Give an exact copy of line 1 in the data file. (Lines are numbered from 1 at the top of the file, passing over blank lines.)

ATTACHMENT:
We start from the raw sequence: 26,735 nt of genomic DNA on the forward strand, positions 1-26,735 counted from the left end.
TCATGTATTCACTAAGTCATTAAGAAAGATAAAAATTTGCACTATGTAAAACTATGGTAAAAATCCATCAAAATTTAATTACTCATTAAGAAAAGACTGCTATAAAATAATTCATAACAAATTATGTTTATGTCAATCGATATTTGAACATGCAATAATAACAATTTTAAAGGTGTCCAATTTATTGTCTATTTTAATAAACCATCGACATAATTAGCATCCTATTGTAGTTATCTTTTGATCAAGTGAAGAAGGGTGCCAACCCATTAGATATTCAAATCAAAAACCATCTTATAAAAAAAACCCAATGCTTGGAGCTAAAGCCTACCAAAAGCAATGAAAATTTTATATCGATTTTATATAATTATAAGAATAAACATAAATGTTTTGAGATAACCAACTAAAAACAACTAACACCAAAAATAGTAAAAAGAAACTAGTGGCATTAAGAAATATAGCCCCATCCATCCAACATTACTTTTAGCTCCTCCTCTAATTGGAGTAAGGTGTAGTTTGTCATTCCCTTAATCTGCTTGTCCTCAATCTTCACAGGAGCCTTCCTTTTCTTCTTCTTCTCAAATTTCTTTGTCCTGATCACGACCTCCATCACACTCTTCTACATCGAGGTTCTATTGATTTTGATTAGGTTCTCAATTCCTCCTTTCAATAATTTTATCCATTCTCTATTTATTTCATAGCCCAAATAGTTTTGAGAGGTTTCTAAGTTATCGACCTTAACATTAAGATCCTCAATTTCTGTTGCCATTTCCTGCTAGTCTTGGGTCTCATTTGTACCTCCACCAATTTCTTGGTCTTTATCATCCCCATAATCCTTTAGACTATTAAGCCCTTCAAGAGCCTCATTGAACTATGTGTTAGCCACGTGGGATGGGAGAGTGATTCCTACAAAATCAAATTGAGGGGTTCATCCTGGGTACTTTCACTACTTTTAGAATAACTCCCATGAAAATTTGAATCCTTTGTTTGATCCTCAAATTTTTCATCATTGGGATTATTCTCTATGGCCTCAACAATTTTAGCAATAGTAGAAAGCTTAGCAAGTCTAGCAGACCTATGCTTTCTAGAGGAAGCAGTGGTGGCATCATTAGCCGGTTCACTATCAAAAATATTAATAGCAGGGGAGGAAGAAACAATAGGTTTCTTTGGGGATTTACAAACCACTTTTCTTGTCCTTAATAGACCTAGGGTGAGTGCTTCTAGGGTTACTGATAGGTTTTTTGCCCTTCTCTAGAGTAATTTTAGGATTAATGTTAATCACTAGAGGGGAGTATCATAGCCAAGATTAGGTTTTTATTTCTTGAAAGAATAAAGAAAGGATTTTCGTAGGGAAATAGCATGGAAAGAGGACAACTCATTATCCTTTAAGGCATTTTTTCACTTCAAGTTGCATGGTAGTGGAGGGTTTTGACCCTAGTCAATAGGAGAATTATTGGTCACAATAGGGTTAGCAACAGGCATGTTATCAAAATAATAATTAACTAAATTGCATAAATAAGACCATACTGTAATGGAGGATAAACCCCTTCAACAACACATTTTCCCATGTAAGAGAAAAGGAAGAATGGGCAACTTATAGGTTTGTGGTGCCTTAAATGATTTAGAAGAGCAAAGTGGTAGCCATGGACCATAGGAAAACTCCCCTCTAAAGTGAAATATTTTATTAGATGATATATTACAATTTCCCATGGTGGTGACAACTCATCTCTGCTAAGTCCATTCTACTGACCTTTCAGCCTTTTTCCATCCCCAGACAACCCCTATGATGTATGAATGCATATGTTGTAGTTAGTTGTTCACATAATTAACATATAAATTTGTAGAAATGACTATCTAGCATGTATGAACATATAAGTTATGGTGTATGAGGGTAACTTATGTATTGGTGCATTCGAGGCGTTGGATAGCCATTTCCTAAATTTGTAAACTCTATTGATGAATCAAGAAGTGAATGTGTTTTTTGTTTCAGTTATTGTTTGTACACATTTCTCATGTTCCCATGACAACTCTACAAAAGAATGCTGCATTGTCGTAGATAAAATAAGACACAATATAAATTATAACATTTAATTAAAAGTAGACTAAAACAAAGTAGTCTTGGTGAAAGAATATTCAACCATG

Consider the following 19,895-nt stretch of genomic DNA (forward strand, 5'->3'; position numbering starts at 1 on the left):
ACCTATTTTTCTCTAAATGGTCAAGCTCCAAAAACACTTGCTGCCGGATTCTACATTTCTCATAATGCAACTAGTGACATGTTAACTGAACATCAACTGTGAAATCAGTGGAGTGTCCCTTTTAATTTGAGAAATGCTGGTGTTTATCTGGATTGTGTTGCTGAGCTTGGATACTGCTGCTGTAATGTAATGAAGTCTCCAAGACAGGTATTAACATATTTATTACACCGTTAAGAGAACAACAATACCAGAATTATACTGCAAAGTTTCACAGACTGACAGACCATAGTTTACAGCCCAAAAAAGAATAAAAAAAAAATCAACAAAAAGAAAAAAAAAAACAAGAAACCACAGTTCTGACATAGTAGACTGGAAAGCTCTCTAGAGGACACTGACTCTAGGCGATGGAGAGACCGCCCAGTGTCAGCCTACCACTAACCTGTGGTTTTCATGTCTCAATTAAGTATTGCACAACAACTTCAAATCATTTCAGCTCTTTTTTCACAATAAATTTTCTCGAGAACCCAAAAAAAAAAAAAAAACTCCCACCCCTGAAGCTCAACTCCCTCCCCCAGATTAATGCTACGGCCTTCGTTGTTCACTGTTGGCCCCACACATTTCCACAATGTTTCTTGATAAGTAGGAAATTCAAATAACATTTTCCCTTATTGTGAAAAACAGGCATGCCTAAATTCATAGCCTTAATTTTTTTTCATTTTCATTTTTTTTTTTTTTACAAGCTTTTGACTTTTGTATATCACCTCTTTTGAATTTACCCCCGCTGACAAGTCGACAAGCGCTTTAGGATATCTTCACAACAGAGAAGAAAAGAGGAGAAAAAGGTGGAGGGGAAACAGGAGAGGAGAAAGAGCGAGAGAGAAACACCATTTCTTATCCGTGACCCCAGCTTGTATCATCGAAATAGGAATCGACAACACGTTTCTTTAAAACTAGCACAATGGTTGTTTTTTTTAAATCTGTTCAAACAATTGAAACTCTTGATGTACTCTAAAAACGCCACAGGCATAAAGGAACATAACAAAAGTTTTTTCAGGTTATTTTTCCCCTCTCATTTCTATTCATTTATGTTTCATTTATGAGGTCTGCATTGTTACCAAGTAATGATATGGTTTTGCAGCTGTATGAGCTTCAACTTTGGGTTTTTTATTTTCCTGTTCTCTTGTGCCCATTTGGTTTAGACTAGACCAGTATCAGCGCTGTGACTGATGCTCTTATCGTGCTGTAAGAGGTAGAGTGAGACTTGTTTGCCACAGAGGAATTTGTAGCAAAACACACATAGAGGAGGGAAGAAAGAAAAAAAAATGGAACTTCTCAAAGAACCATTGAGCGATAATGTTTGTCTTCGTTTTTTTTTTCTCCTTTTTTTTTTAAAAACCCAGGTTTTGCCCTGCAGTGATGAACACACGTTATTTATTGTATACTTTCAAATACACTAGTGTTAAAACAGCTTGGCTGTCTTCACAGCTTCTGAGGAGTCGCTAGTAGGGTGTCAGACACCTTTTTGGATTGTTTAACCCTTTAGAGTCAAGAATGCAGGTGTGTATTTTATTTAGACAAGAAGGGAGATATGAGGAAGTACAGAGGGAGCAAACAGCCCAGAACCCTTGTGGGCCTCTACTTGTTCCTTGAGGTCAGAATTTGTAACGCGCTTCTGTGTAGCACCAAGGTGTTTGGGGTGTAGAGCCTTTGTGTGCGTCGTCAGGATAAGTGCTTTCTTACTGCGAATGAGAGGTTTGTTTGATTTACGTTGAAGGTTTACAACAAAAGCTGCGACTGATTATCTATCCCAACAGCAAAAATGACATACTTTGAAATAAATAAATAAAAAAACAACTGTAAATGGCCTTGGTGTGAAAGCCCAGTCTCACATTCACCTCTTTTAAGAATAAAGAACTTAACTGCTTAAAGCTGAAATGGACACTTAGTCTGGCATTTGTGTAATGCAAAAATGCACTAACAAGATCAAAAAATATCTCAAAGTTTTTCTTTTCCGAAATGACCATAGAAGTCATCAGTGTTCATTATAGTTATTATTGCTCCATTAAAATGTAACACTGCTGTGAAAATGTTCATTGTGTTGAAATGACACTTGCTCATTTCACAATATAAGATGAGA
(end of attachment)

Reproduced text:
We start from the raw sequence: 26,735 nt of genomic DNA on the forward strand, positions 1-26,735 counted from the left end.